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Signals

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When a child process is fork()ed, a parent may wait for the successful completion of the child via the wait() service (or one of its variants) so that the return result of that application can be read from the process descriptor block.

If the parent does not perform a wait() operation on the child process after it terminates, Unix will keep the process descriptor block active for this application in hopes that eventually the parent will wait() or that the parent will itself terminate.

If you perform the ps command in this scenario, you may find a number of "zombie" processes - these are processes marked with a Z in the output of ps that are children of a currently running parent that hasn't yet waited upon their completion. Normally, this isn't much of a problem, as eventually, the parent will terminate and cause the zombie tasks to be deallocated.

However, in a server application such as the email database server above, this becomes a problem, as the server generally never terminates, and as a result, the system list of process descriptor blocks becomes cluttered by zombies (processes that have properly terminated by haven't been waited upon by the parent).
To avoid this problem, Unix ensures that a terminating child application can send a signal to the parent indicating that it has terminated (SIG_CHILD). The parent should catch this signal, and issue a wait() or one of its variants to clean up the zombied process descriptor block.

For this question, describe the concept of a signal, and indicate how the parent application can be configured to act upon the SIG_CHILD signal from each child as they terminate to avoid the zombie issue.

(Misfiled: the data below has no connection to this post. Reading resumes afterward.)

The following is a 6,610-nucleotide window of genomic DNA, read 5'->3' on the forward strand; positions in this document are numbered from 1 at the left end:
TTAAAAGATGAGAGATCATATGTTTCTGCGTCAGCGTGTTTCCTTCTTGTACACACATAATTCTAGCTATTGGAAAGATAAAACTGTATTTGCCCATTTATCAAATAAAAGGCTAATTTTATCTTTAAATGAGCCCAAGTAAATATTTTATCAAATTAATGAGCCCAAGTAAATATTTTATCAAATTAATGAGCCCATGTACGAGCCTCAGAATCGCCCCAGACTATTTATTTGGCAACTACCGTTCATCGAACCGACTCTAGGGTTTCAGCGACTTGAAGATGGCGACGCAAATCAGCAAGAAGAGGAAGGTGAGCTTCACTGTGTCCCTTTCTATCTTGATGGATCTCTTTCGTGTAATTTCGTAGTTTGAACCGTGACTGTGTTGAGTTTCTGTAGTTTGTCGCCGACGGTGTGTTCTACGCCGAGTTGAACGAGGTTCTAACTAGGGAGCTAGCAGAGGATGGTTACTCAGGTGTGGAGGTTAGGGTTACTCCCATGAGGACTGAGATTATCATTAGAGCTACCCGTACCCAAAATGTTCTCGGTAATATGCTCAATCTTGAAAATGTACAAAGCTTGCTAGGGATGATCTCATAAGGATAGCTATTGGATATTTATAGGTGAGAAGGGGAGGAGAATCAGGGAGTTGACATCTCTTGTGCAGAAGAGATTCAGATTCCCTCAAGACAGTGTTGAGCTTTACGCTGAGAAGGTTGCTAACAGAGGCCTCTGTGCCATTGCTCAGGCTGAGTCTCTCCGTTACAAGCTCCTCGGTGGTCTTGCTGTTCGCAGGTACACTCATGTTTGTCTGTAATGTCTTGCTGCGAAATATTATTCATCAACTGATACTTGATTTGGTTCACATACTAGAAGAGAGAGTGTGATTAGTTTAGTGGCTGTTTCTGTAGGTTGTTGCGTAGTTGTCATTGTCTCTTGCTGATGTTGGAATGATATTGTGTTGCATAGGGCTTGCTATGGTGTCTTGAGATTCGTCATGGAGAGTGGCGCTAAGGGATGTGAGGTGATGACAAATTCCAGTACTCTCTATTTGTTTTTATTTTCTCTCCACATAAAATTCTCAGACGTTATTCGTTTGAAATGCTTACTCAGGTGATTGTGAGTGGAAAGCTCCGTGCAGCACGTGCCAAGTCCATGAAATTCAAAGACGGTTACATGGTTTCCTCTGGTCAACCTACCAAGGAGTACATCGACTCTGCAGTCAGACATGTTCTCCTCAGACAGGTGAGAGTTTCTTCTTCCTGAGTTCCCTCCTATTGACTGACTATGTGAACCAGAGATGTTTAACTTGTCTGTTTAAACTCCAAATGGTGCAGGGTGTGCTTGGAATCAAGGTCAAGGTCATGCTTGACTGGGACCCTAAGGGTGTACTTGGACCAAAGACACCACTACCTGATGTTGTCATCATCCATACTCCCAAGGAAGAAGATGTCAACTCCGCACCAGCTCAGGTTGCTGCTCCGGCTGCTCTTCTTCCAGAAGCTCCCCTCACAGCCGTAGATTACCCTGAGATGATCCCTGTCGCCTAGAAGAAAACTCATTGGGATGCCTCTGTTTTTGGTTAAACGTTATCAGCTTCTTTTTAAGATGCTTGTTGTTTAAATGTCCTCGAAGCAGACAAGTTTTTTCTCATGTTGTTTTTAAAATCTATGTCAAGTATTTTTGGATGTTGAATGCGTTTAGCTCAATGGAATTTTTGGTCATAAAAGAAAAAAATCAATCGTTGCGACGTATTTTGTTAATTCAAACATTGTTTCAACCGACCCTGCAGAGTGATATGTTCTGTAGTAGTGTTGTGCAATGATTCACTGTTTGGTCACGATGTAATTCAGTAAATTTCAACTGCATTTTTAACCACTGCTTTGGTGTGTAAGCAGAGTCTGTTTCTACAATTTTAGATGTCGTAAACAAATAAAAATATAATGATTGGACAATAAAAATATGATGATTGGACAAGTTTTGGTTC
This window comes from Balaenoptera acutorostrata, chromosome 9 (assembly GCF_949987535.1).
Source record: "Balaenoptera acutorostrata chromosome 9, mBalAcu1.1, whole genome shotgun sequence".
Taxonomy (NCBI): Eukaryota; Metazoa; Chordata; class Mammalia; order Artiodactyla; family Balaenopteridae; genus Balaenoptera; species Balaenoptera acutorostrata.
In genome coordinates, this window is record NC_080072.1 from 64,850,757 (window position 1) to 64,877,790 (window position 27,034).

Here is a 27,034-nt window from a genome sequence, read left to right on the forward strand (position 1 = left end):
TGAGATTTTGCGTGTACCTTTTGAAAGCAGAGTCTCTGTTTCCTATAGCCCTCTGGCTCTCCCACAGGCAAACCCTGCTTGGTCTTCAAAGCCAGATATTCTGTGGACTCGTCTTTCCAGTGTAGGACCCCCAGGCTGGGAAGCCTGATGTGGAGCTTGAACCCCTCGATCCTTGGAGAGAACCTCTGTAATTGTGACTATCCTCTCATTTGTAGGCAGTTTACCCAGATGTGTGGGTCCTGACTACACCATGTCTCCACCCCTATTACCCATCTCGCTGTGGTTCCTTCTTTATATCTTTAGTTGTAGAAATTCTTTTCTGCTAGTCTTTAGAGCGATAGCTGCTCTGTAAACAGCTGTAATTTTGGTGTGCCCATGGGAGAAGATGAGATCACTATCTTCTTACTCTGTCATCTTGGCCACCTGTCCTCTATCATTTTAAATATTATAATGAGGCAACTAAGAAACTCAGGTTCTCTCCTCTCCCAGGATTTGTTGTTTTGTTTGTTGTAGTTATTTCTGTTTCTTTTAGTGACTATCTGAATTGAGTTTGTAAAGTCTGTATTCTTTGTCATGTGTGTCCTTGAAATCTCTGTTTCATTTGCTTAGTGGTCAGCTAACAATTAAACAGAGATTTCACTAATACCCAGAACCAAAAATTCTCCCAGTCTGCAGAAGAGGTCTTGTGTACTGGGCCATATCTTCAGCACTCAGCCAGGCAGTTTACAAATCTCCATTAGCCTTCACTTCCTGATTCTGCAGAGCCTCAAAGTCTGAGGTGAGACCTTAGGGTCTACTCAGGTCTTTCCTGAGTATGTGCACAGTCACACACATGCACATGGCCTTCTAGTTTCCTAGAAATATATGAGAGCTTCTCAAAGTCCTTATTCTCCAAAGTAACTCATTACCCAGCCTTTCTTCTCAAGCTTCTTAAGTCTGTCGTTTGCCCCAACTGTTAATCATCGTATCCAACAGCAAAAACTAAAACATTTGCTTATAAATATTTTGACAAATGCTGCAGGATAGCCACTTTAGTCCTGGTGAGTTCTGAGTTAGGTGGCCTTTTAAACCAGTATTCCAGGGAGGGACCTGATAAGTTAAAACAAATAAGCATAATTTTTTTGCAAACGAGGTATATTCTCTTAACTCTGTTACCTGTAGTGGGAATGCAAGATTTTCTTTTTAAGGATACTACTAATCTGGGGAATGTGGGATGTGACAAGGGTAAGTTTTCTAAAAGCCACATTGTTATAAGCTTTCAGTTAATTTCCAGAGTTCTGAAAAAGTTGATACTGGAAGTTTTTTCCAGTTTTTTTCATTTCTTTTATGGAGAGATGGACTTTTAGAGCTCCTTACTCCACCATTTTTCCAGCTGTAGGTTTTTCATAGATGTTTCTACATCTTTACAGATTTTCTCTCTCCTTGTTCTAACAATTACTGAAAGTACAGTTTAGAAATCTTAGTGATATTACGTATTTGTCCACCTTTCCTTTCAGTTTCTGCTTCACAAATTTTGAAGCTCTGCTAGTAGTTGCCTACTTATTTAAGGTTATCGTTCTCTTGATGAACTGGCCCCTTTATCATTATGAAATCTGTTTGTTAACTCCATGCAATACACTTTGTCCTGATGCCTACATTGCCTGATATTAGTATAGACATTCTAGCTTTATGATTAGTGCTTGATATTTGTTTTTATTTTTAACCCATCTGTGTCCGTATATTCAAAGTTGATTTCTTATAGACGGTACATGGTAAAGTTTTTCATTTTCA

In your answer, discuss the OS services that Unix provides to support signal processing.

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1. Signals are various notifications sent to a process in order to notify it of various "important" events. By their nature, they interrupt whatever the process is doing at this minute, and force it to handle them immediately. Each signal has an integer number that represents it (1, 2 and so on), as well as a symbolic name that is usually defined in the file ...

Solution Summary

Describe the concept of a signal, and indicate how the parent application can be configured to act upon the SIG_CHILD signal from each child as they terminate to avoid the zombie issue.

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Basic 1D signal presentation and plotting in MATLAB

Include answers for Problems and include MATLAB coding along with any output plots that support solutions

1. The input-output equation characterizing an amplifier that saturates once the input reaches certain values is:

(see attached file for equations)

Where x(t) is the input and y(t) the output.

a. Plot the relation between the input x(t) and the output y(t). Is this a linear system? For what range of input values is the system linear, if any?

b. Suppose the input is a sinusoid x(t) = 20 cos(2t)u(t), carefully plot x(t) and y(t) for t = -2 to 4.

2. The following op-amp circuit is used to measure the changes of temperature in a system. The output voltage is given by:

Suppose that the temperature in the system changes cyclically after t = 0, so that:

Let the input be Vi(t) = 1 volt.

a. If the switch closes at t0 = 0 msec., plot the output voltage V01(t) for 0≤t≤0.2 sec. in time-intervals of 0.01 sec.

b. If the switch closes at t0 = 50 msec., plot the output voltage V01(t) for 0≤t≤0.2 sec. in time-intervals of 0.01 sec.


3. A zener diode is such that the output corresponding to an input Vs(t) = cos(t) is a "clipped" sinusoid

(see attached file for equations)

Use MATLAB to generate the input and output signals and plot them in the same plot for 0≤t≤4 at time intervals of 0.001.

a. Is this system linear? Compare the output obtained from Vs(t) with that obtained from 0.3 Vs(t).

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